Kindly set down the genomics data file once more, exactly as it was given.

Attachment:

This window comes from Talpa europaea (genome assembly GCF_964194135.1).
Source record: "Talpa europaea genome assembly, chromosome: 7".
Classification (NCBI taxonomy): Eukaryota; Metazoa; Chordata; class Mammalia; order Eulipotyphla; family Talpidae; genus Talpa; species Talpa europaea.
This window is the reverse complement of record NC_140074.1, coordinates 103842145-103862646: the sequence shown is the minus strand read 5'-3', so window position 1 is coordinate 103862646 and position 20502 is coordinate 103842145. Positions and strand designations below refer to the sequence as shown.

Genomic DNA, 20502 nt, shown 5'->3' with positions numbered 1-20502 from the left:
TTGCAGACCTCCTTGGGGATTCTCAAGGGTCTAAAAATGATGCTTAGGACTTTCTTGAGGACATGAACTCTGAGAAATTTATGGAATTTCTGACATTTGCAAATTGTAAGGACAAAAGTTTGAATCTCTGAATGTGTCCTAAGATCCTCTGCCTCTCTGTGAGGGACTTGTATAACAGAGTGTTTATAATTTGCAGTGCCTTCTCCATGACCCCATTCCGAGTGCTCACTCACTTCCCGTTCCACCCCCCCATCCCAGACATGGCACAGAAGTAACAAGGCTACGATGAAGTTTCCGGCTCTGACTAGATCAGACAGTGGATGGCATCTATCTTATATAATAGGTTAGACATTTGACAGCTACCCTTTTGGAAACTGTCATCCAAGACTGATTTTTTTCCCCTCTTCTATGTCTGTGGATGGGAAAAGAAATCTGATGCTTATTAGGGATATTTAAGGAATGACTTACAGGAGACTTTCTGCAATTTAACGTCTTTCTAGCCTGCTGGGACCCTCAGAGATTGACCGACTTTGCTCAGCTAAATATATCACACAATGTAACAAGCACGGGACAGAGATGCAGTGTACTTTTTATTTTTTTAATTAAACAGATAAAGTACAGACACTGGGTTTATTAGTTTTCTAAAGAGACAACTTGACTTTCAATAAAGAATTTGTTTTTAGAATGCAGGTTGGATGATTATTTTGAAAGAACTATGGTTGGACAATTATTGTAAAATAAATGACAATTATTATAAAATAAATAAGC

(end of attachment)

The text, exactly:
This window comes from Talpa europaea (genome assembly GCF_964194135.1).
Source record: "Talpa europaea genome assembly, chromosome: 7".
Classification (NCBI taxonomy): Eukaryota; Metazoa; Chordata; class Mammalia; order Eulipotyphla; family Talpidae; genus Talpa; species Talpa europaea.
This window is the reverse complement of record NC_140074.1, coordinates 103842145-103862646: the sequence shown is the minus strand read 5'-3', so window position 1 is coordinate 103862646 and position 20502 is coordinate 103842145. Positions and strand designations below refer to the sequence as shown.

Genomic DNA, 20502 nt, shown 5'->3' with positions numbered 1-20502 from the left:
TTGCAGACCTCCTTGGGGATTCTCAAGGGTCTAAAAATGATGCTTAGGACTTTCTTGAGGACATGAACTCTGAGAAATTTATGGAATTTCTGACATTTGCAAATTGTAAGGACAAAAGTTTGAATCTCTGAATGTGTCCTAAGATCCTCTGCCTCTCTGTGAGGGACTTGTATAACAGAGTGTTTATAATTTGCAGTGCCTTCTCCATGACCCCATTCCGAGTGCTCACTCACTTCCCGTTCCACCCCCCCATCCCAGACATGGCACAGAAGTAACAAGGCTACGATGAAGTTTCCGGCTCTGACTAGATCAGACAGTGGATGGCATCTATCTTATATAATAGGTTAGACATTTGACAGCTACCCTTTTGGAAACTGTCATCCAAGACTGATTTTTTTCCCCTCTTCTATGTCTGTGGATGGGAAAAGAAATCTGATGCTTATTAGGGATATTTAAGGAATGACTTACAGGAGACTTTCTGCAATTTAACGTCTTTCTAGCCTGCTGGGACCCTCAGAGATTGACCGACTTTGCTCAGCTAAATATATCACACAATGTAACAAGCACGGGACAGAGATGCAGTGTACTTTTTATTTTTTTAATTAAACAGATAAAGTACAGACACTGGGTTTATTAGTTTTCTAAAGAGACAACTTGACTTTCAATAAAGAATTTGTTTTTAGAATGCAGGTTGGATGATTATTTTGAAAGAACTATGGTTGGACAATTATTGTAAAATAAATGACAATTATTATAAAATAAATAAGC